Customers are taking on more suppliers because shortages have appeared

Symptom: Now that supply shortages have appeared, customers are seeking to diversify their sources of supply by taking on new suppliers.

Implications for the market:

  • When current suppliers cannot meet all of a customer's supply needs, that customer will add more suppliers.

  • Once new suppliers have entered a customer relationship, they can become entrenched for a long time to come and can take advantage of the situation to increase penetration at the expense of incumbent suppliers.

  • The best suppliers try to prevent competitors from entering into their best customer relationships by managing their customer shortages as carefully as if the industry were still in hostility. In other words, wise suppliers avert future problems by trying to keep their best customers sufficiently satisfied so that they do not open the door to new, competing suppliers.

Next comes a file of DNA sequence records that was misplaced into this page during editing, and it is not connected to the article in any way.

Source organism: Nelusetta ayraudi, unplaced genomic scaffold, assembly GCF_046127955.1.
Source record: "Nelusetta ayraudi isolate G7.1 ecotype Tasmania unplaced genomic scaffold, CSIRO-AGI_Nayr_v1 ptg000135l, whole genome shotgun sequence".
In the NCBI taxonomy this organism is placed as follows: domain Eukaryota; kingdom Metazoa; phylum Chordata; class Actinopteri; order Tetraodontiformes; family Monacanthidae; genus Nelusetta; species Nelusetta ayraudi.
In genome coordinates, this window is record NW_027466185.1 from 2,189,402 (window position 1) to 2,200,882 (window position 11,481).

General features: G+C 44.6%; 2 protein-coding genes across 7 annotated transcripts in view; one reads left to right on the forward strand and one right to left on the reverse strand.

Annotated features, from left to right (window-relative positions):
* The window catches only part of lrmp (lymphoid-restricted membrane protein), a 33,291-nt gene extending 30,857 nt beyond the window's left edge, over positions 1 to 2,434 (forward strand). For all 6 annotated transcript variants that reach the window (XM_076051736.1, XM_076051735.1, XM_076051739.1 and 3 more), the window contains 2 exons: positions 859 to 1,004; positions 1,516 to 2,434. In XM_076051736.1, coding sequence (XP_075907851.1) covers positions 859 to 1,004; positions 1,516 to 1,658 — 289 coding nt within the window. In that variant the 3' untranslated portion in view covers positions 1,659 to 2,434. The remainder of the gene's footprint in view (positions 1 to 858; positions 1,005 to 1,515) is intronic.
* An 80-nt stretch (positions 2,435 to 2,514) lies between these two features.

Recommended Reading
For a greater overall perspective on this subject, we recommend the following related items:


Perspectives: Conclusions we have reached as a result of our long-term study and observations.

  • "Hostility in a Differentiated Market"
    A bottle of wine is surely a differentiated product. Nevertheless, the table wine industry underwent the same economic traumas faced by more traditional industries.

  • "Staying Alive in a Hostile Marketplace"
    A few companies survive and even prosper during periods of hostility. How do these companies avoid being the victims of tough market conditions?

  • "The Big Slice of the Pie"
    The head of one industry leader explains his company's insistence on being a key supplier to each of his customers: "The guy with the big slice of the pie doesn't go hungry." The workings of the typical hostile market provide solid support for this philosophy.

  • "Which Customers Matter Most?"
    Average customer profitability differs dramatically in non-hostile and hostile markets. Does the relative importance of one customer versus another change as well? The answer is less evident than many business leaders believe.